Additional info about this CD
Recorded in Piobesi Torinese and in Castagnole Piemonte, Italy, 2013
40 pages full colour booklet
Musicology comment
Artist biography

Organ music in the time of Padre Davide

Artist
Marco Ruggeri, organ
Composers
Wolfang Amadeus Mozart (1756-1791)
Franz Jpseph Haydn (1732-1809) 
Niccolò Paganini (1782-1840) 
Johann George Albrechtsberger (1736-1809) 
Giuseppe Nicolini (1762-1842)
Giovanni Pacini (1796-1867) 
Nicola Vaccaj (1790-1840) 
Johann Simon Mayr (1763-1845) 
Giacomo Meyerbeer (1791-1864) 
Gioachino Rossini (1792-1868)
Organ
Fratelli Serassi (1825-1838)
Venue
Basilica di Santa Maria di Campagna, Piacenza - Italy

About this album

The programme chosen for this recording is completely taken from printed edition and manuscripts kept in Music Archives of Santa Maria di Campagna, Piacenza. That Fondo was almost totally created by Padre Davide that did his priesthood and, at the same time, was organ player and kappelmeister in Piacenza from 1818 to 1863. So the pieces recorded here were well known to the friar from Bergamo and indeed were a brief but significant part of his music culture and his keyboard repertoire. We do not know exactly what models – manuscripts and printed – were really acquired by the friar for his music library. In fact there was also one of his brother and pupil – friar Leone from Codogno (1809-1894) – who was very active, not in the compositional activity, but most of all in the transcription of music works. Thanks to friar Leone, for example, many works by Padre Davide, that otherwise would be lost, reached us.Many autographs by Padre Davide were taken from the Archives or lost without control. However a great quantity of material contained nowadays in the Fondo was certainly known – if not directly acquired – by Padre Davide himself, in particular the most ancient models dated back to the first nineteenth century.

Organ works

Artists
Gianluca Cagnani, organo
Giulia Musuruane, cantus
Composer
Jan Pieterzoon Sweelinck (1562-1621)
Organ
Dell’Orto & Lanzini (2011)
Venue
Chiesa di Nostra Signora di Fatima,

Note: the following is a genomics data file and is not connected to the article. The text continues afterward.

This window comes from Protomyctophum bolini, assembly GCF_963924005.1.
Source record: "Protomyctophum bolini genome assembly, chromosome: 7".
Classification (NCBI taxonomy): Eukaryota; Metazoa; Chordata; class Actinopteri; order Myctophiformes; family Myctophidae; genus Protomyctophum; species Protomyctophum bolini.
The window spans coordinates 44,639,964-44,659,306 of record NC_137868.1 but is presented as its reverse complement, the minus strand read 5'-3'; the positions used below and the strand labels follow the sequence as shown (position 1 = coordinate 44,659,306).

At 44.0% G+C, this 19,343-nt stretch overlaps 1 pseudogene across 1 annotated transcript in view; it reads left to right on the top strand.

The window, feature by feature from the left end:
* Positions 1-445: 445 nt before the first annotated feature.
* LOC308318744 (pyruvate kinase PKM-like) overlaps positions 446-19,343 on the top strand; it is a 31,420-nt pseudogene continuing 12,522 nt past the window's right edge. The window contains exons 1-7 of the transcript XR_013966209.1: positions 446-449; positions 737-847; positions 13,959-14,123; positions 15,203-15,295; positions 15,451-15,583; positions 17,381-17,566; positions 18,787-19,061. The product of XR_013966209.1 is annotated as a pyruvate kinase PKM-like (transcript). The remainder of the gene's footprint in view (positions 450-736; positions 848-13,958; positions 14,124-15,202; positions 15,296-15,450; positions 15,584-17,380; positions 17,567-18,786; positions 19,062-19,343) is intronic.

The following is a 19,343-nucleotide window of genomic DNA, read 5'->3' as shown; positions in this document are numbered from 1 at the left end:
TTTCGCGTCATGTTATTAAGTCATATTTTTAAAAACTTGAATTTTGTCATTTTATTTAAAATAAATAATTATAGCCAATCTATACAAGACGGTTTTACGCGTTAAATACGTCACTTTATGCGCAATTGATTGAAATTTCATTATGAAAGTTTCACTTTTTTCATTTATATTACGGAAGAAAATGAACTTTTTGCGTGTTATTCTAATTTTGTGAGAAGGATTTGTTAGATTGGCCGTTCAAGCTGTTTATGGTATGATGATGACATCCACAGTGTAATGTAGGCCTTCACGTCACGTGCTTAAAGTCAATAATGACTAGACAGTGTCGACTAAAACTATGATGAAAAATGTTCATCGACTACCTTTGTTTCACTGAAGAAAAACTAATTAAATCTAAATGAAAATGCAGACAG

Pinerolo, Torino, Italy

Information ALBUM

VenueChiesa di Nostra Signora di Fatima, Pinerolo, Torino, Italy Was a Dutch composer, organist and pedagogue who produced in between the end of renaissance and beginning of Baroque era. He was among the greatest European keyboard composers and his work as music teacher helped to spread German organ tradition all over the continent. Sweelinck probably spent all his life in Amsterdam and left his city just occasionally for work duties. His fame as composer grew constantly over all his life. Was called “Amsterdam’s Orpheus” by his contemporaries and even local authorities brought important visitors to his improvisations. This CD is meant to offer the widest panoramic possible on Sweelnick’s works. His works can be divided in three macro groups: 1. Free compositions (Toccate, Preambula, Fantasie); 2. Works on holy Leider (mainly choirs and psalms); 3. Variations on secular Leider. Composition of groups 1 and 3 are playable both on organ and harpsichord apart few cases where is explicitly required to use the pedal. While choirs and psalms are consecrated exclusively to the organ for obvious liturgical matters but also to enhance the ‘cantus firmus’ with the help of the pedal. This track--‐list allows the experience of many musical forms and to enjoy the richness of timbres required for these compositions.

Additional info about this CD
Recorded in Pinerolo, Italy, 2012
28 pages full colour booklet (Ita and Eng)
Musicology comment
Artist biography
Full organ specs card included

Fiori Musicali

Artist
Luca Guglielmi, organo
Composer
Girolamo Frescobaldi (1583-1643)
Organs
C.Catarinozzi (1695?); F.M. e G.B. Concone (1752?);